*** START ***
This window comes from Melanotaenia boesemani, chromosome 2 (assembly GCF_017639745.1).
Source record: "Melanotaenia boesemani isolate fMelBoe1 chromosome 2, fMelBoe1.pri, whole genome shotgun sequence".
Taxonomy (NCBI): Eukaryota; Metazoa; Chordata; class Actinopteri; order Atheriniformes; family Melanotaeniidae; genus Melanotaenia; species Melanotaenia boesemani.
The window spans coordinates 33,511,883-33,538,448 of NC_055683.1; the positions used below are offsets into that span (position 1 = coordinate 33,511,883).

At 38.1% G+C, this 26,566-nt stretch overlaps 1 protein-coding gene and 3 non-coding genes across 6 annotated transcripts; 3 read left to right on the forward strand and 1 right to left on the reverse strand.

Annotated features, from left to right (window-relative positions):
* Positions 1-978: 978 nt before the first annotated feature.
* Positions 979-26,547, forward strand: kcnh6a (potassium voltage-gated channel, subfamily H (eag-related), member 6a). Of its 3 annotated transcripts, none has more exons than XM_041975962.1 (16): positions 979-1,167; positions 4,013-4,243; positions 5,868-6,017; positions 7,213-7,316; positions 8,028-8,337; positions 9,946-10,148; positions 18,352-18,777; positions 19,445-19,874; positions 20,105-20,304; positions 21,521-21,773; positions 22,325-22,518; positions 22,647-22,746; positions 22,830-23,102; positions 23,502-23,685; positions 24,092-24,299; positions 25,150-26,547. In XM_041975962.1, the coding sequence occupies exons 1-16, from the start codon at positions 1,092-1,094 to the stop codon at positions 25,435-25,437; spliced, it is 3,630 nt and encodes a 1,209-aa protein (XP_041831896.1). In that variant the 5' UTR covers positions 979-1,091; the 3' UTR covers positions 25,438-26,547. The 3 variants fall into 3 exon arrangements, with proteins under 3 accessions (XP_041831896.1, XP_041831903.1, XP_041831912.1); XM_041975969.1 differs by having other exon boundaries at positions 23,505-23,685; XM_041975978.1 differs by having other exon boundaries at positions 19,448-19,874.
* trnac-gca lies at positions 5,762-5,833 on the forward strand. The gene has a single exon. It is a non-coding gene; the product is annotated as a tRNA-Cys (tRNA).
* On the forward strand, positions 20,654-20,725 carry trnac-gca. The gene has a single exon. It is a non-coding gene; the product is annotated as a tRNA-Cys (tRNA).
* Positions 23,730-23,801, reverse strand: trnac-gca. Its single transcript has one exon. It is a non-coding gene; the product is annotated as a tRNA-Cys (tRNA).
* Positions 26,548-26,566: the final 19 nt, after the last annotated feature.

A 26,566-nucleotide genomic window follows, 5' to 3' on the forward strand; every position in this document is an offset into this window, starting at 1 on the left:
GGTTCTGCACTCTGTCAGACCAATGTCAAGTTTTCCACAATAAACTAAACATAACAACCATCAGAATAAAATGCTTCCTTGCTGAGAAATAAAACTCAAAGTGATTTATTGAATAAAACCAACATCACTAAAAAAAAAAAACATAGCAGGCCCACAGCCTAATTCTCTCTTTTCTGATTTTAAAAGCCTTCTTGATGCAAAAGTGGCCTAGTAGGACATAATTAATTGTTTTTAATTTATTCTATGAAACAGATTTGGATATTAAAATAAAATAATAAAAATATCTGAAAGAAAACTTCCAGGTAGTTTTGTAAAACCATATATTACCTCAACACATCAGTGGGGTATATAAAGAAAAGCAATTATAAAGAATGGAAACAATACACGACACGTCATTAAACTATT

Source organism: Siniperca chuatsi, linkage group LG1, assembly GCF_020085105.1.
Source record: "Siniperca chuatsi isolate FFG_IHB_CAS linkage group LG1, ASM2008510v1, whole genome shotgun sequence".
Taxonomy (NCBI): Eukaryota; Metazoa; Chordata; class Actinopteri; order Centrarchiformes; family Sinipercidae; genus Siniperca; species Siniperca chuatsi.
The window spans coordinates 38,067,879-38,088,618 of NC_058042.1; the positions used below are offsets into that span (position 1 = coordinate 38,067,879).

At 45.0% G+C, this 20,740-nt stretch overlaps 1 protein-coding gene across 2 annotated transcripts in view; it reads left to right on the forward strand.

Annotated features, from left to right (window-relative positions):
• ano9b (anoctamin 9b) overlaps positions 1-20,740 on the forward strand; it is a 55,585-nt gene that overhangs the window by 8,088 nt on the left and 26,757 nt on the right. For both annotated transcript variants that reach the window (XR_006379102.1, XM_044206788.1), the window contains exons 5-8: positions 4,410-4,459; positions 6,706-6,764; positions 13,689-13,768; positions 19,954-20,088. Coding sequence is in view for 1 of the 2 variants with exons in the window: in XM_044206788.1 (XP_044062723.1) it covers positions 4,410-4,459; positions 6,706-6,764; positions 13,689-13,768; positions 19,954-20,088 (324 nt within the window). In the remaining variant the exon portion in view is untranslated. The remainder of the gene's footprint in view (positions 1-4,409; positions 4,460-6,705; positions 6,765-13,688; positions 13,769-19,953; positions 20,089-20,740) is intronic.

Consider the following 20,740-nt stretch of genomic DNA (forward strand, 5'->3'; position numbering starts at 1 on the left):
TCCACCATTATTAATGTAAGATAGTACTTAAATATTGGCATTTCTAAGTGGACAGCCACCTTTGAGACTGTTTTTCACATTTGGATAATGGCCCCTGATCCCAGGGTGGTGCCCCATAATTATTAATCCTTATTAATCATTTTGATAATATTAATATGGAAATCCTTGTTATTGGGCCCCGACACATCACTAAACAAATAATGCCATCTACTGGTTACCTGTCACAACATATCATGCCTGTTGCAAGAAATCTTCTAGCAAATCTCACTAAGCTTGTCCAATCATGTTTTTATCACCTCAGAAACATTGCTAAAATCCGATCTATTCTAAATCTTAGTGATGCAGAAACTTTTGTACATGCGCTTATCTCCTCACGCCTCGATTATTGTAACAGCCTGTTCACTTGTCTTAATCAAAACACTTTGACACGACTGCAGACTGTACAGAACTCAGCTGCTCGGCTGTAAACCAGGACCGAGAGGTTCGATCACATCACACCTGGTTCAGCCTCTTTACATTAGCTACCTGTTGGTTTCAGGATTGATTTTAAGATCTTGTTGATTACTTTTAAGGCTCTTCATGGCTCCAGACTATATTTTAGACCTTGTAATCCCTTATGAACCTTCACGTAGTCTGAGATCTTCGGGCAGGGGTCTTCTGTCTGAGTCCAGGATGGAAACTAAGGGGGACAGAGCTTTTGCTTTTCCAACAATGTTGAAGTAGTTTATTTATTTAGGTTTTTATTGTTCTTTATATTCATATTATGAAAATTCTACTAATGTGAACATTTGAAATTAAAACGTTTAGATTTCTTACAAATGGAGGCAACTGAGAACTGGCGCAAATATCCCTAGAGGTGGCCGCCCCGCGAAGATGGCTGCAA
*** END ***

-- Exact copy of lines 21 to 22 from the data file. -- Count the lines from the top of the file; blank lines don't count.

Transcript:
• ano9b (anoctamin 9b) overlaps positions 1-20,740 on the forward strand; it is a 55,585-nt gene that overhangs the window by 8,088 nt on the left and 26,757 nt on the right. For both annotated transcript variants that reach the window (XR_006379102.1, XM_044206788.1), the window contains exons 5-8: positions 4,410-4,459; positions 6,706-6,764; positions 13,689-13,768; positions 19,954-20,088. Coding sequence is in view for 1 of the 2 variants with exons in the window: in XM_044206788.1 (XP_044062723.1) it covers positions 4,410-4,459; positions 6,706-6,764; positions 13,689-13,768; positions 19,954-20,088 (324 nt within the window). In the remaining variant the exon portion in view is untranslated. The remainder of the gene's footprint in view (positions 1-4,409; positions 4,460-6,705; positions 6,765-13,688; positions 13,769-19,953; positions 20,089-20,740) is intronic.

Consider the following 20,740-nt stretch of genomic DNA (forward strand, 5'->3'; position numbering starts at 1 on the left):